Many Turks remember with some discomfort the first papal visit to Istanbul in 1967 when Paul VI fell to his knees and prayed in St. Sophia's Church, one the spectacular edifices which the Turks had converted into a mosque before turning it into a museum. Government officials privately expressed hopes that John Paul would not repeat the gesture.

With Khomeini talking about jihads (holy wars), the Turks don't want to give the fundamentalists anything to coalesce over," said one Western diplomat, referring to Iran's theocratic ruler, Ayatolliah Rurollah Khomeini.

Turkish Foreign Ministry officials and Western diplomats agree that the Demirel government's main objective is to keep the papal visit as uncontroversial as possible to try to reap a tourist bonanza in its wake.

The government is proud of the world attention it will receive and not at all displeased at the opportunity to demonstrate that Turkey is a democratic secular state that allows all religious minorities to live side by side with the 45 million Moslems here.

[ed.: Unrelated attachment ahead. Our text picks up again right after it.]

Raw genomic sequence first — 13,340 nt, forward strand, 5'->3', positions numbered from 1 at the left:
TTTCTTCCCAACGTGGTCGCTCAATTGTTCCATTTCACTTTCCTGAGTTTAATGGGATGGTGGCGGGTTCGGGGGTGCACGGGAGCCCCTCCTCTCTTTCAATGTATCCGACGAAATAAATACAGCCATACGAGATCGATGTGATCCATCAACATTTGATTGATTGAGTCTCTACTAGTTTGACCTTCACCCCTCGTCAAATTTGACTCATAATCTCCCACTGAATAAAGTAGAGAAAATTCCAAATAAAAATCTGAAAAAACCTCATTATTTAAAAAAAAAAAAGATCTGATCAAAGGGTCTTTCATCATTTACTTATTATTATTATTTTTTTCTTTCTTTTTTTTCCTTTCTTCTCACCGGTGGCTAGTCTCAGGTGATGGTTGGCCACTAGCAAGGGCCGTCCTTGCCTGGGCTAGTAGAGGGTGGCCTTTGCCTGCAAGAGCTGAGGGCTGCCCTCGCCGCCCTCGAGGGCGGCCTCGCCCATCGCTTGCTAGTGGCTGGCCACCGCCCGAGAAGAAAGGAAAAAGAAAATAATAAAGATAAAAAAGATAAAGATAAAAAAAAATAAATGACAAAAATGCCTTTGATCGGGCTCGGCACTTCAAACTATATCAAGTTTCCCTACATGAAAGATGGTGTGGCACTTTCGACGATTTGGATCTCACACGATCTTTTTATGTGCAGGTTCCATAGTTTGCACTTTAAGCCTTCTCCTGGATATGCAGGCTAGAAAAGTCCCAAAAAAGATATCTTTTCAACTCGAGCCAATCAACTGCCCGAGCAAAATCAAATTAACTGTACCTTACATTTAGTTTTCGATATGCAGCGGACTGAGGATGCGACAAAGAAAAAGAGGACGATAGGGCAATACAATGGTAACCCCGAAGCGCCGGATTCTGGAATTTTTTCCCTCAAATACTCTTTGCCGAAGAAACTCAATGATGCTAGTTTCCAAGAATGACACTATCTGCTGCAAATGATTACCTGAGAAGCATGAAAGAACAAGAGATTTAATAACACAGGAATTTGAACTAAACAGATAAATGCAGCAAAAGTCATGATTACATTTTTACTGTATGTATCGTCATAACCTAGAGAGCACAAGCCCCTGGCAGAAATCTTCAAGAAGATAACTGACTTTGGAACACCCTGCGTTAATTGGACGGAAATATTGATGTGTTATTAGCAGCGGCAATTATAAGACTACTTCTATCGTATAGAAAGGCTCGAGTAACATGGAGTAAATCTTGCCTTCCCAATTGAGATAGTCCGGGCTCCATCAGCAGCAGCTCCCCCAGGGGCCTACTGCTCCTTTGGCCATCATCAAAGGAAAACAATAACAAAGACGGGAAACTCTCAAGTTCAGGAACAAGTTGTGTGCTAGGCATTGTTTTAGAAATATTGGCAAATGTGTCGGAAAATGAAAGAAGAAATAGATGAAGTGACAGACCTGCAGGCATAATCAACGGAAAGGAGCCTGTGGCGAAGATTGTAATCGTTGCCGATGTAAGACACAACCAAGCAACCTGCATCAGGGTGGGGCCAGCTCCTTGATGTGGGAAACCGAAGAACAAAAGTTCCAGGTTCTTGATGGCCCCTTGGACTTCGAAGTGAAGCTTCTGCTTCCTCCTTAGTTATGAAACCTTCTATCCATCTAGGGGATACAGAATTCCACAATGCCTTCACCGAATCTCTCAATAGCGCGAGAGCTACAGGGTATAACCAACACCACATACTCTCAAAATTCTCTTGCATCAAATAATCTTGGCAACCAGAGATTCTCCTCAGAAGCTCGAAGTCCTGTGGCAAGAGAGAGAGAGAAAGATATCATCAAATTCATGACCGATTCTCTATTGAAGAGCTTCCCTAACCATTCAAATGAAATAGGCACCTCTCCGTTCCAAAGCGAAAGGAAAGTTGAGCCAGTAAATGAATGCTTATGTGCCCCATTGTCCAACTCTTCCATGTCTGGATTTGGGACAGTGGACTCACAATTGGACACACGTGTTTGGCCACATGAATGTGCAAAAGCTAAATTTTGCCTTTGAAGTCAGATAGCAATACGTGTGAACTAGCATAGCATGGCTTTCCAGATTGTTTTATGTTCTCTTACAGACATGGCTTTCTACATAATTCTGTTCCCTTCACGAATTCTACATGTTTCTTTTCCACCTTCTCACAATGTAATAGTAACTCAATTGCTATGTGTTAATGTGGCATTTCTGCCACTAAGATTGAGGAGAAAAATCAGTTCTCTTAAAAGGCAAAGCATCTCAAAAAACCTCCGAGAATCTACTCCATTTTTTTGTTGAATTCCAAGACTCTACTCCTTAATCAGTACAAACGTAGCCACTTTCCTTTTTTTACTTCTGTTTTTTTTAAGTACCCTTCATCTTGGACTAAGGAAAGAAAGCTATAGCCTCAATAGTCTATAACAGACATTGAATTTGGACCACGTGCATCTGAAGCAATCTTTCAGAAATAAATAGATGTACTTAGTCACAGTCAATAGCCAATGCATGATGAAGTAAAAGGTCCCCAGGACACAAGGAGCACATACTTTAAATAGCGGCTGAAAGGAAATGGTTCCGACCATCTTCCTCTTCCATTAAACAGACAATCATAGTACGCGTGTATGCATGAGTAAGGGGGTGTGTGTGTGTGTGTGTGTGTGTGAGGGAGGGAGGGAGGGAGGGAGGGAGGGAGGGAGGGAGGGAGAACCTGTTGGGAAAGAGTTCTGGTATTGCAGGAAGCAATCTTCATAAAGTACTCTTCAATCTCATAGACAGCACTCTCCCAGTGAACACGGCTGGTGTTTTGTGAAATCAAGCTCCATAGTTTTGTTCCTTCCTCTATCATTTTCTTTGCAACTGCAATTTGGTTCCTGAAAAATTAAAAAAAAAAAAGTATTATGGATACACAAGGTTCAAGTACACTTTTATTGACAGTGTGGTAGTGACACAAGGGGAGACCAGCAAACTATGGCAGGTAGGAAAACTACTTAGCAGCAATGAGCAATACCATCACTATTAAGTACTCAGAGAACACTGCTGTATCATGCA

At the same time Turks maintain a basic defensiveness about Eastern Orthodxy, regarding the Christian and Islamic worlds as fundamentally different and therefore, somewhat competitive to a degree.

While welcoming their close association with the West, they at the same time tend to seek closer ties to the East. To the average Turk, the Christian world begins at the Greek border.

"There will be no problems as long as the pope keeps in mind that he is coming to Istanbul not [the city's name in the Byzantine era] Constantinople," editorialized Hurrivet, Turkey's highest circulation daily newspaper.

While Islamic extremism here does not even approach the level of Iran, there have been some early signs of such revivalism, although overt expressions of it usually are kept in check in many parts of the country.